Most Americans are familiar with the “Let’s Move!” initiative launched by First Lady Michelle Obama in 2010. “Let’s Move!” is an orchestrated attempt to get kids to be more physically active and make healthy food choices so they’ll be healthy kids today and healthy adults tomorrow.
Use It or Lose It
The connection between health, good food, and physical exercise doesn’t end with childhood but all too often the demands of work and family get in the way of regular physical workouts. Tired adults just like to sit and relax some of the time. The “use it or lose it” admonition doesn’t bear much weight when the time is tight and the body and mind are exhausted.
Get Up & Move
A new study from the American Cancer Society, however, might offer the incentive to find something other than sitting to do when precious moments of leisure come our way. It revealed an increased risk of cancer for women who spend lots of their leisurely moments sitting down. The risk for breast, ovarian, and myeloma (bone) cancers was especially strong.
Furthermore, the increased risk of cancer of any kind was more strongly associated with women than with men. No increased cancer risk was discovered in men who spend leisure time sitting.
The research team, led by Dr. Alpa Patel, involved analysis of data collected during the American Cancer Society Cancer Prevention Study II Nutrition Cohort during which 77,462 women and 66,260 men were enrolled. Every person participating in the study was free of cancer at the time of enrollment. Their cancer status was monitored from 1992 through 2009.
The increased risk of cancers affecting women was specifically linked to sitting, not to merely getting too little physical activity in general. Leisure-time sitting was defined as:
- Less than 3 hours a day or
- More than 6 hours a day
During the course of study, cancer was diagnosed in:
- 12,236 women
- 18,555 men
There was no link between men’s leisure-time sitting and cancer development but longer sitting time increased the risk of cancer in general and site-specific cancers, especially cancers of the bone, breast, and ovaries, by as much as 10% for women.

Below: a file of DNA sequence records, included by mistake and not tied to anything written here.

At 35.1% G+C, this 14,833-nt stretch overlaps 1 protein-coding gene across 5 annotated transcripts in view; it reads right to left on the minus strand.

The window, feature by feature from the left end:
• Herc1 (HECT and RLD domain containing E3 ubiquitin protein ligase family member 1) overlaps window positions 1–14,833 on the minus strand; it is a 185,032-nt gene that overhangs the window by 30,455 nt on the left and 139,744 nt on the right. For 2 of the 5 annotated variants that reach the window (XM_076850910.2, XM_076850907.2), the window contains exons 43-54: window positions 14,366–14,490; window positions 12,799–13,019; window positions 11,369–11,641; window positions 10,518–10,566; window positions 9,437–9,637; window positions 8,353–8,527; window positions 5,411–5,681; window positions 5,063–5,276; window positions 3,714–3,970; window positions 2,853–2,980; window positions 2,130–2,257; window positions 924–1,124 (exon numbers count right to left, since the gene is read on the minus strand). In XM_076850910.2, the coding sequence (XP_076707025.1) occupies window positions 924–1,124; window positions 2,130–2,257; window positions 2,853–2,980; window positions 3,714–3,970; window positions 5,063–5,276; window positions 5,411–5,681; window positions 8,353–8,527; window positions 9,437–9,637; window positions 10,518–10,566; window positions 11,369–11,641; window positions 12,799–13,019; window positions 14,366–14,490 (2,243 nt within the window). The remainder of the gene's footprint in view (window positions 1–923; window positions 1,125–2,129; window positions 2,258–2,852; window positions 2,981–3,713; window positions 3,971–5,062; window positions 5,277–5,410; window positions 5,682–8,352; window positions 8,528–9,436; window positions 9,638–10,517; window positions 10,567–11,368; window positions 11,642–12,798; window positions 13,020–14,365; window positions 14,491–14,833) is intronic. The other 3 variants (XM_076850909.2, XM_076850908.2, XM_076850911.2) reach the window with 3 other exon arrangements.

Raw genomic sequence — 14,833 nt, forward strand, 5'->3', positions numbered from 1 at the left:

Ease More Activity into the Day
It may not be necessary to dive head first into a full-blown, vigorous exercise regimen to keep cancer risk low. Gently add some physical activity to leisure time by:
- Watching a favorite TV show or the evening news on a stationary exercise cycle.
- Reading a book or magazine on the stationary cycle or treadmill.
- Watering the garden or lawn by hand instead of by sprinkler.
- Parking farther from the entrance to work, shopping, and other routine destinations.
- Tagging along when the kids walk the dog.
Consider taking a 10-minute walk after breakfast, before lunch, and in the cool of the evening. It all adds up while knocking down the risk of cancer.
- "Study Links Leisure Time Sitting to Higher Risk of Specific Cancers." American Cancer Society. American Cancer Society, Inc., 13 July 2015. Web. 18 Aug. 2015.
- Patel, Alpa V., et al. "Leisure-time spent sitting and site-specific cancer incidence in a large US cohort." Cancer Epidemiology, Biomarkers & Prevention (2015). Web. 18 Aug. 2015.
- "Physical Activity Basics: How much physical activity do you need?" CDC / Division of Nutrition, Physical Activity, and Obesity. US Department of Health and Human Services, 4 June 2015. Web. 18 Aug. 2015.